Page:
Gen Z Is Making ‘conscious Quitting’ The Norm–but Employees Of All Generations Are Seeking Jobs That Align With Their Values | Old North State Wealth News
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Gen Z is making ‘conscious quitting’ the norm–but employees of all generations are seeking jobs that align with their values

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Talent scarcity is a long-term challenge for the global economy. While markets are turbulent, demand for skilled talent will remain elevated well into the future. Every day, clients tell me that attracting and retaining the right people is one of their biggest concerns and is key to their growth.

At the same time, what motivates talent has fundamentally changed and continues to shift. Today, workers want more than a paycheck. They want work-life balance, learning opportunities, and a sense of belonging. They expect to work for a business that understands them. They expect to feel that what’s personally important to them also matters to their employer. It’s non-negotiable–and many businesses are falling short.

This sentiment is so strong that many feel that it’s worth leaving a job over it–and it’s one of the most important factors when considering a new role. However, these factors stretch beyond traditional financial or development motivations and now include more subjective, personal value-based motivations. The result? The rise of what we call the “conscious quitters”–workers who are so driven by personal values that they will take decisive action if they are dissatisfied because their employer doesn’t understand, reflect, and make efforts on these.

It’s personal for Gen Zers–but they’ll take it public

For these workers, it’s about more than simply taking a stance on a particular issue. They demand bold action to advance the causes they care about in general. In some cases, they are even willing to earn less to join a business that matches their values. In the context of sharp inflation, this is telling.

While the conscious quitting movement is not limited to one group of workers, it is being spearheaded by Gen Z professionals, who are unhappy with their employers’ lack of action. Our research shows that close to a third (30%) have already quit an employer who didn’t take action on issues important to them, more than any other age group.

With Gen Zers expected to overtake baby boomers in the workforce this year, their motivations should not, and cannot, be ignored and dismissed as simply being demanding too much. Gen Zers grew up online. They are not afraid to be vocal and share their experiences of an employer–both positive and negative–with their networks.

Businesses should recognize that the issues that matter to people vary by individual. No two workers will be the same. This makes it imperative that leaders seek to understand their unique workforce and what drives them.

For some, concerns around environmental matters are key. For others, personal values around societal, equity-related, and political issues are significant motivators to evaluate their current employment. For example, an employer’s attitudes and actions when it comes to the inclusion of the LGBTQI+ community in the workplace or advancing the gender parity agenda.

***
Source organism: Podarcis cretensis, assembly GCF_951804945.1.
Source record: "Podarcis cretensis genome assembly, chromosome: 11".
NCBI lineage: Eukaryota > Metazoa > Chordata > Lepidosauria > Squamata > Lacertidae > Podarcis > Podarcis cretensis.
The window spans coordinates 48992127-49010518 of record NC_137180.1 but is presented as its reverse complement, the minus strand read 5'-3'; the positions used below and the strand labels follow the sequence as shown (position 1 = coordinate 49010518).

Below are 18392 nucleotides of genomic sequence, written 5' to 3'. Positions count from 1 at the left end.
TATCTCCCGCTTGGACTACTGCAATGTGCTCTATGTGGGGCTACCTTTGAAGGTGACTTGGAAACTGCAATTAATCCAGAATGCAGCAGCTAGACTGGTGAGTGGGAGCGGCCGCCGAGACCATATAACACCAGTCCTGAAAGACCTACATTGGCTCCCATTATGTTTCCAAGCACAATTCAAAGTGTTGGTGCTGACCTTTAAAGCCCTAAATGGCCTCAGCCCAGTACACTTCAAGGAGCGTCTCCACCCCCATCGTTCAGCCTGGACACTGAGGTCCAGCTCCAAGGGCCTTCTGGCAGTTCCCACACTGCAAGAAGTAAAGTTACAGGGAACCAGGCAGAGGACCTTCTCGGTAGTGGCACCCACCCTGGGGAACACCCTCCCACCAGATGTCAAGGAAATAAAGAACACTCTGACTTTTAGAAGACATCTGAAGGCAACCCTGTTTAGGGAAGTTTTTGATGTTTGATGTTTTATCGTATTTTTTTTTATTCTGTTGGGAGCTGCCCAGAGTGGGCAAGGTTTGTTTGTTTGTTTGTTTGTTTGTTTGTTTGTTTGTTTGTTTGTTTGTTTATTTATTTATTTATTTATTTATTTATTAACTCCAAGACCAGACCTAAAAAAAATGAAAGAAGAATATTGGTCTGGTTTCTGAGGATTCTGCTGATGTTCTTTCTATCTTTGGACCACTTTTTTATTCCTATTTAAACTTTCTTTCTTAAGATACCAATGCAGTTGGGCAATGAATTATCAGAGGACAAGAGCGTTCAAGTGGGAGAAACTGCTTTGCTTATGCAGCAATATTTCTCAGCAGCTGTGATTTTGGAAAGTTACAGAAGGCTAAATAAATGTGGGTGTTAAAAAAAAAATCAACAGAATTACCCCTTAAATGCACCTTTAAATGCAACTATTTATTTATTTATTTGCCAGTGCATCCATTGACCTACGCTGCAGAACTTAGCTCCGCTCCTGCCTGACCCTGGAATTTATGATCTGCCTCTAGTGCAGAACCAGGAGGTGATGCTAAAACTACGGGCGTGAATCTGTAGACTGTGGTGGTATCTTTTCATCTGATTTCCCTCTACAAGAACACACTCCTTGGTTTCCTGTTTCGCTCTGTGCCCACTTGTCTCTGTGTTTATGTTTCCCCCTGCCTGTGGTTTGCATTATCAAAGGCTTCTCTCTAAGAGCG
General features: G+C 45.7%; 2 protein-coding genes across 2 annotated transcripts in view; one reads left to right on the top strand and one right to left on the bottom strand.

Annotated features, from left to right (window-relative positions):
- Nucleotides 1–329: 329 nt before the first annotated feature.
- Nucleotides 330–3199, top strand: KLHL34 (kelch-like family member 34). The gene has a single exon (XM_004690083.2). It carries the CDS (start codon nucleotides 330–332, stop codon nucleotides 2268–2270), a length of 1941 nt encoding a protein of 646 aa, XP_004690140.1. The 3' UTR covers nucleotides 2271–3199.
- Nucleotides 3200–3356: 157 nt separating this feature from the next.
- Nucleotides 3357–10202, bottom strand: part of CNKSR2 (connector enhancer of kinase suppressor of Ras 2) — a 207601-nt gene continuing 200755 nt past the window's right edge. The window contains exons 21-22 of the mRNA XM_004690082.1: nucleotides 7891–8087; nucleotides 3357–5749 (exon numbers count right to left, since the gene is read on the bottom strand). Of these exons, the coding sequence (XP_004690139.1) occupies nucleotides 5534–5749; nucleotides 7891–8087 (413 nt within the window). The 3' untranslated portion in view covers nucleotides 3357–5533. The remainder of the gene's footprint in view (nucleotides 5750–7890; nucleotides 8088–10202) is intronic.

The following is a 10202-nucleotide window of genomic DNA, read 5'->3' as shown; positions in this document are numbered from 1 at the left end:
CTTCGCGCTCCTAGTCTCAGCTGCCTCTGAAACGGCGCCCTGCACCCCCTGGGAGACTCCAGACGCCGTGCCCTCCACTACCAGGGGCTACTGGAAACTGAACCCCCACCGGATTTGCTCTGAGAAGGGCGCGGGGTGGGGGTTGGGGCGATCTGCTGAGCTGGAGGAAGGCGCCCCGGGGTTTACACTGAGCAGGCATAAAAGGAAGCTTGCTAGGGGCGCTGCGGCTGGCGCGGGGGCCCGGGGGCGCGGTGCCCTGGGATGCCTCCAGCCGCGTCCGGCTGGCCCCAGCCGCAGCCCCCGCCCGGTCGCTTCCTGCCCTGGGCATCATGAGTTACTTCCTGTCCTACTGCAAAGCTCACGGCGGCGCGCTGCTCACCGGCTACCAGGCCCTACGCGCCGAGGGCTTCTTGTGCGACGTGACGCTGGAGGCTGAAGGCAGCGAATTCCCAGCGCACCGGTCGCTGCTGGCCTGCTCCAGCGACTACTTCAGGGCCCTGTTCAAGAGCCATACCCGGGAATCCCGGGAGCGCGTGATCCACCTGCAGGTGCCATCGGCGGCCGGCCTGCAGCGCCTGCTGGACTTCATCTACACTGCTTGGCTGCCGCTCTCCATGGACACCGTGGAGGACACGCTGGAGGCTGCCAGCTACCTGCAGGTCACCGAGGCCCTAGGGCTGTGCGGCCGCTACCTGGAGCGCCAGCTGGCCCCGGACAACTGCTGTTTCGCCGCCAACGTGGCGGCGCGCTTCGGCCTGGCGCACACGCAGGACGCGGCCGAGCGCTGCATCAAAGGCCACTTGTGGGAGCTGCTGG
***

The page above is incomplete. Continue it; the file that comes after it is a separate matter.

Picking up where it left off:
While many companies have clear internal policies and guidelines against discrimination in the workplace, not all have nurtured a culture and workplace that empowers employees to be able to bring their full selves to work. There is often a belief that only big companies with large resources can be effective supporters of minority groups–but I believe you just have to be willing and committed to advancing change through the achievement of tangible goals.

Another topical example is an employer’s values and action on equal access to opportunities for marginalized communities, such as refugees or displaced people. While some businesses may feel that taking action on this can be seen as too political, this issue is likely high on the agenda for many of their employees.

Just how important is it for companies to align values with employees?

Our data suggests that a wave of “conscious quitting” is already taking place, with many workers expecting more from their employers. Randstad’s 2024 Workmonitor found that 21% of workers surveyed have quit a company that didn’t take action on an issue that’s important to them. Among the youngest group we surveyed, this percentage was even higher at 32%. Organizations clearly don’t want to lose a third of their future workforce for failing to be sensitive to the values of their future workforce.

Our data indicates that it’s a mistake for businesses to disregard the values of their people. Often, the views and values of a company’s workforce mirror broader public sentiments, and what workers think may also represent the ideals of its customers.

Business leaders must of course strike a careful balance. Commenting on or taking concrete action based solely on employee sentiments can be risky and bring about unintended consequences. Creating policies and taking positions on issues require careful deliberation, transparency with the workforce, authenticity, and decisive actions aimed at acknowledging the needs of all stakeholders.

With skilled labor continuing to be difficult to acquire, businesses cannot afford to ignore one of the key motivators of their employees. By seeking to better understand and support talent on the issues that matter to them, organizations can improve satisfaction, build a loyal, happy, and engaged workforce, and ultimately stand out as an employer of choice.

Sander van ‘t Noordende is the CEO of Randstad.

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